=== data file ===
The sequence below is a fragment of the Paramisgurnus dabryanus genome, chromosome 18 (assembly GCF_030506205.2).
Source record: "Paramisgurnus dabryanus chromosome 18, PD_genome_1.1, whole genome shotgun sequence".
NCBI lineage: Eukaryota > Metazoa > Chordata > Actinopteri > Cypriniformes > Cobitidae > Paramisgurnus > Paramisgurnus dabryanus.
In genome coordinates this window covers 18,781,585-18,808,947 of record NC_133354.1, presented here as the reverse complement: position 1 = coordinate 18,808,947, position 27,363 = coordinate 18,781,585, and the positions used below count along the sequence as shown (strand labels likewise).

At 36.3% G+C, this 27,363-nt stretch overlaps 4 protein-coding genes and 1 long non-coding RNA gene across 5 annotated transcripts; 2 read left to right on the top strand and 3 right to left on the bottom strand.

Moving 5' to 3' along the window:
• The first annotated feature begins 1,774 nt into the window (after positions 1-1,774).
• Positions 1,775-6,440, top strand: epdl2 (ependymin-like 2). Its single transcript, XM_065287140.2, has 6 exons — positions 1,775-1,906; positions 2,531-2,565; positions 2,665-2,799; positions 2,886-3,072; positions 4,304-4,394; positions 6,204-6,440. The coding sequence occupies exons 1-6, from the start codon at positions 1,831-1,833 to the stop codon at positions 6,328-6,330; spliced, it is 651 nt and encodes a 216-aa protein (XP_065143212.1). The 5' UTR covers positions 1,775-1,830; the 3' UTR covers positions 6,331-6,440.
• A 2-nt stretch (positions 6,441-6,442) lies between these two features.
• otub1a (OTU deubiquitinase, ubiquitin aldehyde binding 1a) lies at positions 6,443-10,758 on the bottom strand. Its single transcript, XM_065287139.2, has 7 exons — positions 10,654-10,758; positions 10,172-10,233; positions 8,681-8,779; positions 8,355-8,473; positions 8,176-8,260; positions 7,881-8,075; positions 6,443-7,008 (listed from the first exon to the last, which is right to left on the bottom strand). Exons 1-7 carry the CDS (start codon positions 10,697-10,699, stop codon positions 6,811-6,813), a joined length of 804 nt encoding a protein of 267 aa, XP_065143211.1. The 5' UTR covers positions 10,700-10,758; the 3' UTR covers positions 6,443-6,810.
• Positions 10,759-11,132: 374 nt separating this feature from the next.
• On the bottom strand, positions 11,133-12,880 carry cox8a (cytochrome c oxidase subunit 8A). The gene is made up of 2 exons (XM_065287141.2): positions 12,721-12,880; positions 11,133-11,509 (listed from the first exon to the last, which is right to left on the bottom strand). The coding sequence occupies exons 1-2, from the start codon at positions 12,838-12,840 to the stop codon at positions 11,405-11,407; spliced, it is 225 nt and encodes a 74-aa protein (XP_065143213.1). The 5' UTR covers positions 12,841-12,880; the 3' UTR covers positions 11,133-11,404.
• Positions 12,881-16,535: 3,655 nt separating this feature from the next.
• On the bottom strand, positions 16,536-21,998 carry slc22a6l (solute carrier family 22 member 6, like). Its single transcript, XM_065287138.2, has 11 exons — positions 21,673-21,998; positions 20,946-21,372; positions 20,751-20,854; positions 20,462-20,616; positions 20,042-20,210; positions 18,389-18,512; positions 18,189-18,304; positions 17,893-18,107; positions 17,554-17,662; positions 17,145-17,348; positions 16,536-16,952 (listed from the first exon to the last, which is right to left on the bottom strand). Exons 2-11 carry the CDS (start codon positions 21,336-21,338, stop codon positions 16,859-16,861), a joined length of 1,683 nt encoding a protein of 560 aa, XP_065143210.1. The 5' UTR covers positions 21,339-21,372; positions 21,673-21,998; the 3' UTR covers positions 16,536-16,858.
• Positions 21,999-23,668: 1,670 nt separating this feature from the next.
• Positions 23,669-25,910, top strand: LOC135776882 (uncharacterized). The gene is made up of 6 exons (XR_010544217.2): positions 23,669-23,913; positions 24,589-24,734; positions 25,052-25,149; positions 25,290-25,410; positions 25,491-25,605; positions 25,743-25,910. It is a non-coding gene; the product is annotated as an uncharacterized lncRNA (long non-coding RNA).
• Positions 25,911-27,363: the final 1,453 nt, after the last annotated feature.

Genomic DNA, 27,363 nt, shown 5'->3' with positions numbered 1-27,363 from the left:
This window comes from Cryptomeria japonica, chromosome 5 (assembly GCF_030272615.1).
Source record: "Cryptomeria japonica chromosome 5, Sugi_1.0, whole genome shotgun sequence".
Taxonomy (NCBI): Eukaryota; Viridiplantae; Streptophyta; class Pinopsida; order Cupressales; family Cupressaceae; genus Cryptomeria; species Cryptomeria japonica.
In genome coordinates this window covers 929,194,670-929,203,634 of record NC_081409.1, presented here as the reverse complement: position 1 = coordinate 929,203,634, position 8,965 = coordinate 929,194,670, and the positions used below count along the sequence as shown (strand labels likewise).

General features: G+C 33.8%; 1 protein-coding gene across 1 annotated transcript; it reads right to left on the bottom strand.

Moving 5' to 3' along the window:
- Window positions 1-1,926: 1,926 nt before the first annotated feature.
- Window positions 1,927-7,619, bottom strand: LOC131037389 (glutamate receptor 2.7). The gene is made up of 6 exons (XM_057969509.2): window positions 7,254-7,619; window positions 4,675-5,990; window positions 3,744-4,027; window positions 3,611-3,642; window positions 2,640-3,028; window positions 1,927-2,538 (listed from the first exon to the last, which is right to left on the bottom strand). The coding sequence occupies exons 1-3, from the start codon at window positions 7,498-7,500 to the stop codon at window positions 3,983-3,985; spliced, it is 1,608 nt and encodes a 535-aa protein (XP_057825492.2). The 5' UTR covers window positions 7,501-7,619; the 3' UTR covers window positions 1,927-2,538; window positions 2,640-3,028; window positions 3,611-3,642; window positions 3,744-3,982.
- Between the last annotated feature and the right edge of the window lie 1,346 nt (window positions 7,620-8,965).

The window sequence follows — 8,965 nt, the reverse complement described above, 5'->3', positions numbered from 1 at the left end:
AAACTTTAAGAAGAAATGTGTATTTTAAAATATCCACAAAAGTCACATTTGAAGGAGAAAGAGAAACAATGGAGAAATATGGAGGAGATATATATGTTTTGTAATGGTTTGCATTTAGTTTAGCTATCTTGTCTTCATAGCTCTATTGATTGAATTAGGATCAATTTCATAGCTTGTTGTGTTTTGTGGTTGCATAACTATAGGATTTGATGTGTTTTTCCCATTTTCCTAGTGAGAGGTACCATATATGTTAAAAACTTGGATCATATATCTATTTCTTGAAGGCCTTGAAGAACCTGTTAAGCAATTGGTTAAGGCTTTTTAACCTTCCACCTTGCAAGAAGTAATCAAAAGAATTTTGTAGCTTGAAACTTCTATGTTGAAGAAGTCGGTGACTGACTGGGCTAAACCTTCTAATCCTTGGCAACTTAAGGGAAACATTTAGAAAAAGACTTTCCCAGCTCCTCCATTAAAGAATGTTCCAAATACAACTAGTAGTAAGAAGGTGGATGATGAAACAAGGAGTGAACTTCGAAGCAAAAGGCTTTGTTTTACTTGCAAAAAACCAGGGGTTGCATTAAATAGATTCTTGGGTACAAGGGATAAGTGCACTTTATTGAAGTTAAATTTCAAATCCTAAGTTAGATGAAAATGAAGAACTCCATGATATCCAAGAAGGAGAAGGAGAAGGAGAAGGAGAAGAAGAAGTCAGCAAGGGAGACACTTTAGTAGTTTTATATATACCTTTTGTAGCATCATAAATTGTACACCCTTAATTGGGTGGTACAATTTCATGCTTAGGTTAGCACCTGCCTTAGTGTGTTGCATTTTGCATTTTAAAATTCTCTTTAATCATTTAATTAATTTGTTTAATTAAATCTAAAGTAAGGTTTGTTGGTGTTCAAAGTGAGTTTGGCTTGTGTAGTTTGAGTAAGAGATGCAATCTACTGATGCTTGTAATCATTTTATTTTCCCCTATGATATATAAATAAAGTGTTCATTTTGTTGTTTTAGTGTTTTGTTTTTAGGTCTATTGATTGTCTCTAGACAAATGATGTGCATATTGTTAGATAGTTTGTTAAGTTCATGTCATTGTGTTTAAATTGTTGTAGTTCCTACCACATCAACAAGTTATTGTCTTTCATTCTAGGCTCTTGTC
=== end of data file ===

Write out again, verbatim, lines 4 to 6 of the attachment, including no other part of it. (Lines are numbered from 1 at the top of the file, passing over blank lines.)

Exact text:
In genome coordinates this window covers 18,781,585-18,808,947 of record NC_133354.1, presented here as the reverse complement: position 1 = coordinate 18,808,947, position 27,363 = coordinate 18,781,585, and the positions used below count along the sequence as shown (strand labels likewise).

At 36.3% G+C, this 27,363-nt stretch overlaps 4 protein-coding genes and 1 long non-coding RNA gene across 5 annotated transcripts; 2 read left to right on the top strand and 3 right to left on the bottom strand.

Moving 5' to 3' along the window: